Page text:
In reality, the law may be hard to enforce, but it is expected to set guidelines for the industry, in principle at least. Insiders are hopeful it will reduce the number of far-fetched product-associations, such as the case of male singer-actor Jiro Wang touting Freemore sanitary napkins. Chinese media reported that following criticism Wang defended the endorsement “because he has [female] family members using” the brand. 

Celebs in the West, by contrast, are gradually evolving beyond the crass exploitation of their popularity, with their reputations now intrinsically linked to their brand tie-ups. Ashton Kutcher, for example, not only fronts Lenovo ads, but also claims to be involved in product development. 

In China however, partnerships where a celebrity is so heavily invested in a product are not the norm. “Historically, many businesses have been lazy, opting to write a big cheque to secure a celebrity as their endorser,” says Fanstang CEO Adam Roseman. In some instances brands have overspent on celebrity face-value due to their marketing heads having strong personal affinity for particular celebrities that “inappropriately influenced their decisions”. 

One new endorsement model that is being accepted and reflects the growing sophistication of Chinese consumers, developing content that is organic to the brand that also features a celebrity. 

This model is substantially cheaper for brands as it eliminates long-term commitment to celebrities, and more receptive for consumers as they consume entertaining content in non-commercial formats, says Roseman.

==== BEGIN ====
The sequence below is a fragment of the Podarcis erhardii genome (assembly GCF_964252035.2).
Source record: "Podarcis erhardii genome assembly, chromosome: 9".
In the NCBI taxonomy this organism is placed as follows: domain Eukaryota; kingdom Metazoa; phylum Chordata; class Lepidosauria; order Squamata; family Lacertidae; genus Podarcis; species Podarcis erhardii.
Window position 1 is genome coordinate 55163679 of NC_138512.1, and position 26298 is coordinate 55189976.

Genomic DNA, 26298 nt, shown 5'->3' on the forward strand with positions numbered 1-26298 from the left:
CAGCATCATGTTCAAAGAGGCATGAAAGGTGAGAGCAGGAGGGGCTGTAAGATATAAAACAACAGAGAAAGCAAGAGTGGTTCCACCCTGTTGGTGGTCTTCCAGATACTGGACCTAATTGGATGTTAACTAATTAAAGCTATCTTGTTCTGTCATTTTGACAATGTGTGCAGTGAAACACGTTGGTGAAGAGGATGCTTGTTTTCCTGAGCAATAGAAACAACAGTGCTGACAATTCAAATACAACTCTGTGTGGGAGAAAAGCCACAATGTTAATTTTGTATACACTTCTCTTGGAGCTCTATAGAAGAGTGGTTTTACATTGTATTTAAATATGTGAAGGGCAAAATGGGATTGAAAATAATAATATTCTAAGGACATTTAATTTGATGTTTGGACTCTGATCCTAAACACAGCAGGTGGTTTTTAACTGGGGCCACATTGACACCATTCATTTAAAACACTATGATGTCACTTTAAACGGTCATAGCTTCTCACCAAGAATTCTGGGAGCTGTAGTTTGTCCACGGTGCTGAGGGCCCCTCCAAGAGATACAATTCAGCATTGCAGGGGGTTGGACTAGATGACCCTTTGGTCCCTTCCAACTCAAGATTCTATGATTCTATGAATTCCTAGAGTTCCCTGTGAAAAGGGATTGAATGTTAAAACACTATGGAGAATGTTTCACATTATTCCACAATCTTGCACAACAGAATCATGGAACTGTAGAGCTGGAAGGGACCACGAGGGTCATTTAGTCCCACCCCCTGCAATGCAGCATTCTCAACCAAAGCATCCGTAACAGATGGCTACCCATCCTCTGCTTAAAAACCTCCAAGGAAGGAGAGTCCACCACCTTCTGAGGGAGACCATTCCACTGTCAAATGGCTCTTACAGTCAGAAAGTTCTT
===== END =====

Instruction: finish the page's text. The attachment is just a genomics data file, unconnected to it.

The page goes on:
Moreover, digital has opened a new window of opportunity for brands, presenting a chance to involve artistic, business and cultural influencers into the endorsement mix. 

“Celebrity endorsers in China are no longer slogan-shouters, but also content creators with clearer relevance to brands who use their own social media platforms as channels for the brands’ messaging,” says Ma. “[Brand endorsement] will no longer be about good looks alone.”

Kai Ko’s market value fades away after drug scandal

When Taiwanese actor Kai Ko was arrested by the Beijing police force, along with Jackie Chan’s son, Jaycee Chan, for smoking marijuana in August this year, his core marketability index nose-dived from a rating of 68 to 55, according to data from Millward Brown’s CelebrityZ. The report is a celebrity value analysis aimed at helping advertisers and is based on a panel of 150,000 in China.

The scandal was a severe blow to the 23-year-old’s commercial value, which reached a peak in July 2014 when he rose to fame in the 2011 movie You Are the Apple of My Eye.

Ko had successfully built a personal image that was known for bravery, innocence and fun, writes Lucy Yu, group account director of new business at Kantar China.

His personal brand led to 19 brand sponsorship deals, across multiple product categories ranging from cosmetics to cars in recent years. Some of these brands include Rejoice, 7-Eleven, Stride, KFC, Johnson & Johnson, Adidas, Quaker, Master Kong, Levi’s, Maybelline, Nivea Men, Chevrolet, HSBC and Canon.

Press coverage about his fall from grace has been unrelenting and consumers have started to regard Ko as a negative role model, very likely because he was so well regarded, and looked up to by teenagers, prior to the incident. Even his abilities as an actor have been called into question.

Millward Brown further estimates that Ko’s role-model score dropped from 69 to 48, while his affinity score fell from 63 to 56 and talent score decreased from 68 to 61.

Consumers have turned away from the brands endorsed by the young actor  as they now view his personality as ‘dishonest’ and ‘hasty’. Furthermore, intention to purchase the products he has endorsed plummeted from 3.56 in 2012 to 2.96 points.

Our view: We expect to see more creative, mature and in-depth work from China’s brands in the new year.